Friday, 8 July 2011

The Starry Eyed and the Very Small

It was raining hard when I arrived at Blashford this morning so other than noting the little ringed plover was still sitting I saw very little from the Tern hide.
I was not expecting much from the moth trap, it had, after all been windy and quite wet overnight, but I was pleasantly surprised. The larger moths included a double lobed and several slender brindle, but it was the micro moths that were the stars. Usually a windy night is poor for the smaller species, but not last night. There were a couple of nice Tortrix moths, the first picture is of Eudemis profundana, an attractively marked species with wonderful starry eyes.
The second Tortrix was also a fine one and this also seems to be the first record in the Blashford 10km square. A bit of a surprise as it is the willow tortrix and the caterpillars feed on willows, not trees in short supply hereabouts.
The Tortrix moths are 7 or 8mm long, but moths go much smaller than that and there were a couple of these minis, the first a common species, the apple fruit moth, although in an unusual form as it normally has large white patches on the wings, this one was more or less uni-coloured, but very fine glinting in the sunshine.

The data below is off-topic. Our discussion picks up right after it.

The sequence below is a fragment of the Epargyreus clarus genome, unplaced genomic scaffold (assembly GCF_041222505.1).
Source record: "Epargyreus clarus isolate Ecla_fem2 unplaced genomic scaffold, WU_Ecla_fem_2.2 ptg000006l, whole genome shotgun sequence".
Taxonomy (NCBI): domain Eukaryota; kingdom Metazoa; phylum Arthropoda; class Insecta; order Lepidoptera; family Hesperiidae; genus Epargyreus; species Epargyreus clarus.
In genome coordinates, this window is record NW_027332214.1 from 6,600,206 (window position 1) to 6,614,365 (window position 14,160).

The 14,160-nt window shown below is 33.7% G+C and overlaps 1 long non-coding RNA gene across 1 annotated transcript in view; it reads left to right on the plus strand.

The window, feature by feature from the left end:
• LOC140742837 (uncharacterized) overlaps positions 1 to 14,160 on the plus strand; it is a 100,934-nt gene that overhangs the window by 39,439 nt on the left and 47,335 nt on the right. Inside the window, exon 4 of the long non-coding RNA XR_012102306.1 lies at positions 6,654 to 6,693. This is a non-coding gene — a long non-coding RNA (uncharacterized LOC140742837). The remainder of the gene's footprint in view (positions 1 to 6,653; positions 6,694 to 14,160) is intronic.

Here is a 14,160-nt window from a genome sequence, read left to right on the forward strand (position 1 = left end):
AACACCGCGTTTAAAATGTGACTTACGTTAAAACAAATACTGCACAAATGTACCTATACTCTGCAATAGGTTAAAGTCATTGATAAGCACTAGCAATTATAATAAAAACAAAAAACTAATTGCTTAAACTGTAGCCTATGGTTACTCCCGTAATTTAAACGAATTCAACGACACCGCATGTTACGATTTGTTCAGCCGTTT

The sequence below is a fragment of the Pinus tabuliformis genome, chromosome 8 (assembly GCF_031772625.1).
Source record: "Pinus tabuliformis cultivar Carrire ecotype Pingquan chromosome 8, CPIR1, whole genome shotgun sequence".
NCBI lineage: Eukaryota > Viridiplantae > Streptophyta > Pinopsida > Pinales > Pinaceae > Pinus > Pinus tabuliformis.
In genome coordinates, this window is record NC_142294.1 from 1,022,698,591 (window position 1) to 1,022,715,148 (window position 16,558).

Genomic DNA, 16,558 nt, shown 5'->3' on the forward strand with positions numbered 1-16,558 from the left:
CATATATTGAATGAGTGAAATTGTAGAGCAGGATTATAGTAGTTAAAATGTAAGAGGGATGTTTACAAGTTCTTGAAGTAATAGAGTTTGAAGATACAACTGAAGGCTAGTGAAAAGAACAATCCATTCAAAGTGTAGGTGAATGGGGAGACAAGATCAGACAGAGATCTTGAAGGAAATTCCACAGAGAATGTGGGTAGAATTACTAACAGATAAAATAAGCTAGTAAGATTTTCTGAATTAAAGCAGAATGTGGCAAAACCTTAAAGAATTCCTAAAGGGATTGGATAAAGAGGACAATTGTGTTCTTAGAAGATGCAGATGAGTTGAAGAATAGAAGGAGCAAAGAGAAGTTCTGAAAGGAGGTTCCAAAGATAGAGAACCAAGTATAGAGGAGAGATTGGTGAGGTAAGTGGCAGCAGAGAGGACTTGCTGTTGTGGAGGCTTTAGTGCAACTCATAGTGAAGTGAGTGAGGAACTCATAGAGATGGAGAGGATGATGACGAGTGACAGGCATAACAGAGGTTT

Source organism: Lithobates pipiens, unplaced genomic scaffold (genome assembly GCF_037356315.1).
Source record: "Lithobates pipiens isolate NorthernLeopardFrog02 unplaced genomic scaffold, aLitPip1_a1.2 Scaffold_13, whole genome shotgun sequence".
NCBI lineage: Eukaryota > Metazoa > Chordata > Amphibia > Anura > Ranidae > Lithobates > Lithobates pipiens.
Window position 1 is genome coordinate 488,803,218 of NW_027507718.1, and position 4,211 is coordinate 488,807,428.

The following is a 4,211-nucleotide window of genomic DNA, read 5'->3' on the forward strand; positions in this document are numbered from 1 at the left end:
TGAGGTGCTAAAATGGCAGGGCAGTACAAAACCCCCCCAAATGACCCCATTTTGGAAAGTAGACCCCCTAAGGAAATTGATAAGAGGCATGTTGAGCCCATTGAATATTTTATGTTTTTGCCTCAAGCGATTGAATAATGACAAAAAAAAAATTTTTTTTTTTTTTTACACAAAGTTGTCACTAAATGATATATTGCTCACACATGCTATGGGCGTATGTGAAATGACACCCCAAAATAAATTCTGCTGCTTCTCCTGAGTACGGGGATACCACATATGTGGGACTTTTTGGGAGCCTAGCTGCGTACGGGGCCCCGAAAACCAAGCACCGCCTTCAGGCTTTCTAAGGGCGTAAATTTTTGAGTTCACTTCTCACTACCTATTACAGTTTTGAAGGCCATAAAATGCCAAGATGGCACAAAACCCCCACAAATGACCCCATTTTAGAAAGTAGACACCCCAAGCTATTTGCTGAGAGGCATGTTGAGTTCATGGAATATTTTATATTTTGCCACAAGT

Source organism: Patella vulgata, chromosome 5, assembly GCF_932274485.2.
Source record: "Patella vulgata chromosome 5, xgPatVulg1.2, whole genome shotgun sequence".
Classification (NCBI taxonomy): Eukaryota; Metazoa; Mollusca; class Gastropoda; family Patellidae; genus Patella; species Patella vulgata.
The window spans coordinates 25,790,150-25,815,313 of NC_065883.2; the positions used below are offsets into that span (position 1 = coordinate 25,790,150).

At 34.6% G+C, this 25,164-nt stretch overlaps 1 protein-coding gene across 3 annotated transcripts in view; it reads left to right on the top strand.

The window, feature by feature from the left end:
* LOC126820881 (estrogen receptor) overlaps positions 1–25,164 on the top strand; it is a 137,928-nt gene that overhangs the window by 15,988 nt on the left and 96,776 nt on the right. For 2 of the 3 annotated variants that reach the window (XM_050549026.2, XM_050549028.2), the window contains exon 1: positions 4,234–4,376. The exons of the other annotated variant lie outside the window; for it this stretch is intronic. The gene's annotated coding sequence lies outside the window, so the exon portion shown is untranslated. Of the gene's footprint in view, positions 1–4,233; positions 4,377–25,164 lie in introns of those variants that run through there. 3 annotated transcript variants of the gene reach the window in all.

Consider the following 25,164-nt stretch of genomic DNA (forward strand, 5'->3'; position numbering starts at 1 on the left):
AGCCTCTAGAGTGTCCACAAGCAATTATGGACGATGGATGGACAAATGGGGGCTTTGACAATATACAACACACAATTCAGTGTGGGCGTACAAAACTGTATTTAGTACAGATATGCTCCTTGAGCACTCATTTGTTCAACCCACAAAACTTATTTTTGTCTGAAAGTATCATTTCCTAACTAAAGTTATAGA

The last was even smaller, a real mini-moth called Phyllonorycter geniculella, like a good few really small species it has a very fine pattern, too small to see properly at life size.
Birds were rather few today, although the great white egret was reported again, this time on the pond behind the Lapwing hide, an old favourite haunt. The young common tern are all over the place now, I encountered six or so on the shore of Ibsley Water near the Lapwing hide when I was moving the ponies round to the eastern side of the lake. I moved the ponies so that I can mow the western shore without worrying about them eating anything they shouldn't.

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